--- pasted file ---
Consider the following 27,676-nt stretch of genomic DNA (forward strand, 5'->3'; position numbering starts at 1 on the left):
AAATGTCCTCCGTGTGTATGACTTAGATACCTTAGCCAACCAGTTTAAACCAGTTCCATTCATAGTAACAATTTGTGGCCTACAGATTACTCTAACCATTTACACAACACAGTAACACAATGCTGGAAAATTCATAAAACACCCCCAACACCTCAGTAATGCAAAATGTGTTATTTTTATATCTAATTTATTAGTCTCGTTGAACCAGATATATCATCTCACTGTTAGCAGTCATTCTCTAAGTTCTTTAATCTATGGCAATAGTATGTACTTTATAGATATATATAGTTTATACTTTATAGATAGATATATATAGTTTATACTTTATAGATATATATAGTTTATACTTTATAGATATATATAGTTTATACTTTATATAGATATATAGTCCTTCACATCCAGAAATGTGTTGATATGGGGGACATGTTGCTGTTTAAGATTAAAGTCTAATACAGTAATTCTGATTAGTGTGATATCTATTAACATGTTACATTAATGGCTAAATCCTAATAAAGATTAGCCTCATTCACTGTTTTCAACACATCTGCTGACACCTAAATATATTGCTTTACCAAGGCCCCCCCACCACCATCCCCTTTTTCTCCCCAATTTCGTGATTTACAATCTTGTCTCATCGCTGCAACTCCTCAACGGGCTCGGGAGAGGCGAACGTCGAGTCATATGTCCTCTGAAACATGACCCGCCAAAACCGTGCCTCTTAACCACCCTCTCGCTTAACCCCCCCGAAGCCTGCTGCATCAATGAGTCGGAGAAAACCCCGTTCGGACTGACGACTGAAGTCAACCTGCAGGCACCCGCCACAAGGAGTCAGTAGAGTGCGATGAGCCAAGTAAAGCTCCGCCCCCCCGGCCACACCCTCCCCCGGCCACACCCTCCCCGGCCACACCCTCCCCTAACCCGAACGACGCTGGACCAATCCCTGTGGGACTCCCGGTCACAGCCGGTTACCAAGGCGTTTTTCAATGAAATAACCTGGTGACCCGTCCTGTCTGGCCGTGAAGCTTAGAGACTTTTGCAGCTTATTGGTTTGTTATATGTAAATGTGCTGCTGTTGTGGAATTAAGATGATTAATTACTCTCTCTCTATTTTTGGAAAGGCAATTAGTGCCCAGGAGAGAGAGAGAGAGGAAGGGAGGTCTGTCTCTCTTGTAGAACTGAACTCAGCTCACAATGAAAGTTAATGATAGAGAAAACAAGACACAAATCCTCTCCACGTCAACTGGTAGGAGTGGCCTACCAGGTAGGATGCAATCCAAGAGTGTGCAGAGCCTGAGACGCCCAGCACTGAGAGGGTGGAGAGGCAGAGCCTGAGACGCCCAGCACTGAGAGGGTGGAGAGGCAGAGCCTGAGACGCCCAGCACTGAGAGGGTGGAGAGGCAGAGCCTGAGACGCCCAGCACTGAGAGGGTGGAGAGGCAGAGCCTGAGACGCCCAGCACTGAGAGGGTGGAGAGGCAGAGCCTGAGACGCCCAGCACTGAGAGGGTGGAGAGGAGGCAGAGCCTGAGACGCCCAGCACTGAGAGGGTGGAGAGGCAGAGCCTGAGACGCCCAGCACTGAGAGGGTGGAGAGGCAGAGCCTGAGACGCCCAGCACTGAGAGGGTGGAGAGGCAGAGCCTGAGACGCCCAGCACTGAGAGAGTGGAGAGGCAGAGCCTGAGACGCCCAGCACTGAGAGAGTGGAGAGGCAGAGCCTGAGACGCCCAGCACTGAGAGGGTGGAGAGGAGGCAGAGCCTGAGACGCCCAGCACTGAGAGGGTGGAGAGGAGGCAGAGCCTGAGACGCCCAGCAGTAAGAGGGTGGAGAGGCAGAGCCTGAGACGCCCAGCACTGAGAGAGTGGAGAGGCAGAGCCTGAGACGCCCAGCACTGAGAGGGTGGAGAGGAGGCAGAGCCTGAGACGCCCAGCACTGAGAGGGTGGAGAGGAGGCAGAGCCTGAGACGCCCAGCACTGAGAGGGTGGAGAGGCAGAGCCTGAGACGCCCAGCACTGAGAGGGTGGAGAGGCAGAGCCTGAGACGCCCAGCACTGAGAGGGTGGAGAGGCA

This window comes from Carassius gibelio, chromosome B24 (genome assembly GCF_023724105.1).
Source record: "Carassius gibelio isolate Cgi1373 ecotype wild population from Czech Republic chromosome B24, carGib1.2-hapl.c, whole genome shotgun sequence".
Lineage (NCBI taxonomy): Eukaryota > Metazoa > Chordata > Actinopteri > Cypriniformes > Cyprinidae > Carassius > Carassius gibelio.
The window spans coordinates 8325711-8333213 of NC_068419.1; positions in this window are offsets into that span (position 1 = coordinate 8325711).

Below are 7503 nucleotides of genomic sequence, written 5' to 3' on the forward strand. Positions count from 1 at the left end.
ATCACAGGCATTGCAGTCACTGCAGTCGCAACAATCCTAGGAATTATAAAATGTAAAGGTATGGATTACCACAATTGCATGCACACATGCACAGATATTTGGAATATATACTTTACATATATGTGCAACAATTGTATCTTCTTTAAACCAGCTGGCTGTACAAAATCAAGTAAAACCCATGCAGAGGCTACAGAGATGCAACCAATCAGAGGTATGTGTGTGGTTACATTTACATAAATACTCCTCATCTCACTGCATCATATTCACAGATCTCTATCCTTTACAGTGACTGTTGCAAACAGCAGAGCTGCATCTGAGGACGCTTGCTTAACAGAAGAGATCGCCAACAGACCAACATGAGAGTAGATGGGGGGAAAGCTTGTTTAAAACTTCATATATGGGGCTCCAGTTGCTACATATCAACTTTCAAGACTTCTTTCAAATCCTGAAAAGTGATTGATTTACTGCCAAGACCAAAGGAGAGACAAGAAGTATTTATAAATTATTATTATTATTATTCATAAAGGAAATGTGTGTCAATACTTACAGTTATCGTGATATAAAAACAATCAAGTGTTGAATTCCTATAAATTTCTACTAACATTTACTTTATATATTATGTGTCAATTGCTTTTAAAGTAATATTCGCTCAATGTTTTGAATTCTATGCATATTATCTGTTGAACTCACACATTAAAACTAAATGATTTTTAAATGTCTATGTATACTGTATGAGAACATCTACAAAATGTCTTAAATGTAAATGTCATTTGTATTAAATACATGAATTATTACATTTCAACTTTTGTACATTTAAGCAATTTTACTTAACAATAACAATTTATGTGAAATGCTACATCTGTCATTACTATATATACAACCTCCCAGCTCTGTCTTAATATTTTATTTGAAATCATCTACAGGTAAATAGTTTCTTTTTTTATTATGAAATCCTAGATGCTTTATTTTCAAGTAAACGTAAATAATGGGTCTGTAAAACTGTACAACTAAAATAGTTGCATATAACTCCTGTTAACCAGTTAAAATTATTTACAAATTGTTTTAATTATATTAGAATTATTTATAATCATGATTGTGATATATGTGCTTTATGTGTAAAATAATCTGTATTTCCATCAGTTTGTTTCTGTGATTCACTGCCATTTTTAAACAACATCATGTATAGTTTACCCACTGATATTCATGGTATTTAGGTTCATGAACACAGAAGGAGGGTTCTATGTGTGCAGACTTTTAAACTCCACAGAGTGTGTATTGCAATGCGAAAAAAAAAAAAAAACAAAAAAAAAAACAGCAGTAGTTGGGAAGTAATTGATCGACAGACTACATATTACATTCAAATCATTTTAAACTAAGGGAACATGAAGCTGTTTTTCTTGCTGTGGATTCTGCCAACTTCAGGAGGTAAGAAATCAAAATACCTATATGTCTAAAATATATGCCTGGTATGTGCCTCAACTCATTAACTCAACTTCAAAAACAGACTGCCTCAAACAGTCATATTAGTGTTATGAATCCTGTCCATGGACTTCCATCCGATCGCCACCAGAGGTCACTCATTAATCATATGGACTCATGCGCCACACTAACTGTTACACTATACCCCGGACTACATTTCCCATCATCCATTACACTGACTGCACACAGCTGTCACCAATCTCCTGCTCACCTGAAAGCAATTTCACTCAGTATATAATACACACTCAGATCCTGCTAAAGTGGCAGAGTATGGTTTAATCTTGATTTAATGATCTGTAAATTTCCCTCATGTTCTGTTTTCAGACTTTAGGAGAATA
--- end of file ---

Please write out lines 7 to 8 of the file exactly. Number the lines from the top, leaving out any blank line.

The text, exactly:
Below are 7503 nucleotides of genomic sequence, written 5' to 3' on the forward strand. Positions count from 1 at the left end.
ATCACAGGCATTGCAGTCACTGCAGTCGCAACAATCCTAGGAATTATAAAATGTAAAGGTATGGATTACCACAATTGCATGCACACATGCACAGATATTTGGAATATATACTTTACATATATGTGCAACAATTGTATCTTCTTTAAACCAGCTGGCTGTACAAAATCAAGTAAAACCCATGCAGAGGCTACAGAGATGCAACCAATCAGAGGTATGTGTGTGGTTACATTTACATAAATACTCCTCATCTCACTGCATCATATTCACAGATCTCTATCCTTTACAGTGACTGTTGCAAACAGCAGAGCTGCATCTGAGGACGCTTGCTTAACAGAAGAGATCGCCAACAGACCAACATGAGAGTAGATGGGGGGAAAGCTTGTTTAAAACTTCATATATGGGGCTCCAGTTGCTACATATCAACTTTCAAGACTTCTTTCAAATCCTGAAAAGTGATTGATTTACTGCCAAGACCAAAGGAGAGACAAGAAGTATTTATAAATTATTATTATTATTATTCATAAAGGAAATGTGTGTCAATACTTACAGTTATCGTGATATAAAAACAATCAAGTGTTGAATTCCTATAAATTTCTACTAACATTTACTTTATATATTATGTGTCAATTGCTTTTAAAGTAATATTCGCTCAATGTTTTGAATTCTATGCATATTATCTGTTGAACTCACACATTAAAACTAAATGATTTTTAAATGTCTATGTATACTGTATGAGAACATCTACAAAATGTCTTAAATGTAAATGTCATTTGTATTAAATACATGAATTATTACATTTCAACTTTTGTACATTTAAGCAATTTTACTTAACAATAACAATTTATGTGAAATGCTACATCTGTCATTACTATATATACAACCTCCCAGCTCTGTCTTAATATTTTATTTGAAATCATCTACAGGTAAATAGTTTCTTTTTTTATTATGAAATCCTAGATGCTTTATTTTCAAGTAAACGTAAATAATGGGTCTGTAAAACTGTACAACTAAAATAGTTGCATATAACTCCTGTTAACCAGTTAAAATTATTTACAAATTGTTTTAATTATATTAGAATTATTTATAATCATGATTGTGATATATGTGCTTTATGTGTAAAATAATCTGTATTTCCATCAGTTTGTTTCTGTGATTCACTGCCATTTTTAAACAACATCATGTATAGTTTACCCACTGATATTCATGGTATTTAGGTTCATGAACACAGAAGGAGGGTTCTATGTGTGCAGACTTTTAAACTCCACAGAGTGTGTATTGCAATGCGAAAAAAAAAAAAAAACAAAAAAAAAAACAGCAGTAGTTGGGAAGTAATTGATCGACAGACTACATATTACATTCAAATCATTTTAAACTAAGGGAACATGAAGCTGTTTTTCTTGCTGTGGATTCTGCCAACTTCAGGAGGTAAGAAATCAAAATACCTATATGTCTAAAATATATGCCTGGTATGTGCCTCAACTCATTAACTCAACTTCAAAAACAGACTGCCTCAAACAGTCATATTAGTGTTATGAATCCTGTCCATGGACTTCCATCCGATCGCCACCAGAGGTCACTCATTAATCATATGGACTCATGCGCCACACTAACTGTTACACTATACCCCGGACTACATTTCCCATCATCCATTACACTGACTGCACACAGCTGTCACCAATCTCCTGCTCACCTGAAAGCAATTTCACTCAGTATATAATACACACTCAGATCCTGCTAAAGTGGCAGAGTATGGTTTAATCTTGATTTAATGATCTGTAAATTTCCCTCATGTTCTGTTTTCAGACTTTAGGAGAATA